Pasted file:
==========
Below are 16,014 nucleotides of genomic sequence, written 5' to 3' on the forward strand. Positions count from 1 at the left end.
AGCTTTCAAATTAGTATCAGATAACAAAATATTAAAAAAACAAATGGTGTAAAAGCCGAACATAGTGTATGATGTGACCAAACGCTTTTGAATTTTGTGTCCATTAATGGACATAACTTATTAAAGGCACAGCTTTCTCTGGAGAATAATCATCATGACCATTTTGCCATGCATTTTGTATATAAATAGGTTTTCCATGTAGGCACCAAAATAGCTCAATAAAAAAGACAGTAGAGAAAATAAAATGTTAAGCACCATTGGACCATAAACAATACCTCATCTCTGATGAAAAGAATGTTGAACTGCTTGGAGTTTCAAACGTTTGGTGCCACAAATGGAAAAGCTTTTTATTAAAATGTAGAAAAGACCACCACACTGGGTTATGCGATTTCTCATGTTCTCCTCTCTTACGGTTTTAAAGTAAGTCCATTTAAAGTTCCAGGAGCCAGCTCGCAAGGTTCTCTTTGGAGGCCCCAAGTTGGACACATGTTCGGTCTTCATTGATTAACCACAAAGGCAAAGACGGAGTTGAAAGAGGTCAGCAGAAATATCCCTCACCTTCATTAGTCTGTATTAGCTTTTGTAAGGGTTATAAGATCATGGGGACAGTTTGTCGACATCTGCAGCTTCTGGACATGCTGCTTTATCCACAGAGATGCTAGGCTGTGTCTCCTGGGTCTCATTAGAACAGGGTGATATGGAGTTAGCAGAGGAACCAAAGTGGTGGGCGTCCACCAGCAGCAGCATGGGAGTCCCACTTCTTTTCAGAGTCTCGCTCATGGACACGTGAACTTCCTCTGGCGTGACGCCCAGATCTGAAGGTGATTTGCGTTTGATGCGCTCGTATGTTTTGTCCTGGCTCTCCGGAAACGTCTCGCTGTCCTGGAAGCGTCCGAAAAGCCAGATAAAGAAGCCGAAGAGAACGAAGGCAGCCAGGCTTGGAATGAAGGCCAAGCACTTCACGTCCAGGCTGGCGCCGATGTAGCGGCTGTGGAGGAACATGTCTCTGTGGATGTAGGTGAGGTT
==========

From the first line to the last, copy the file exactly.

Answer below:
Below are 16,014 nucleotides of genomic sequence, written 5' to 3' on the forward strand. Positions count from 1 at the left end.
AGCTTTCAAATTAGTATCAGATAACAAAATATTAAAAAAACAAATGGTGTAAAAGCCGAACATAGTGTATGATGTGACCAAACGCTTTTGAATTTTGTGTCCATTAATGGACATAACTTATTAAAGGCACAGCTTTCTCTGGAGAATAATCATCATGACCATTTTGCCATGCATTTTGTATATAAATAGGTTTTCCATGTAGGCACCAAAATAGCTCAATAAAAAAGACAGTAGAGAAAATAAAATGTTAAGCACCATTGGACCATAAACAATACCTCATCTCTGATGAAAAGAATGTTGAACTGCTTGGAGTTTCAAACGTTTGGTGCCACAAATGGAAAAGCTTTTTATTAAAATGTAGAAAAGACCACCACACTGGGTTATGCGATTTCTCATGTTCTCCTCTCTTACGGTTTTAAAGTAAGTCCATTTAAAGTTCCAGGAGCCAGCTCGCAAGGTTCTCTTTGGAGGCCCCAAGTTGGACACATGTTCGGTCTTCATTGATTAACCACAAAGGCAAAGACGGAGTTGAAAGAGGTCAGCAGAAATATCCCTCACCTTCATTAGTCTGTATTAGCTTTTGTAAGGGTTATAAGATCATGGGGACAGTTTGTCGACATCTGCAGCTTCTGGACATGCTGCTTTATCCACAGAGATGCTAGGCTGTGTCTCCTGGGTCTCATTAGAACAGGGTGATATGGAGTTAGCAGAGGAACCAAAGTGGTGGGCGTCCACCAGCAGCAGCATGGGAGTCCCACTTCTTTTCAGAGTCTCGCTCATGGACACGTGAACTTCCTCTGGCGTGACGCCCAGATCTGAAGGTGATTTGCGTTTGATGCGCTCGTATGTTTTGTCCTGGCTCTCCGGAAACGTCTCGCTGTCCTGGAAGCGTCCGAAAAGCCAGATAAAGAAGCCGAAGAGAACGAAGGCAGCCAGGCTTGGAATGAAGGCCAAGCACTTCACGTCCAGGCTGGCGCCGATGTAGCGGCTGTGGAGGAACATGTCTCTGTGGATGTAGGTGAGGTT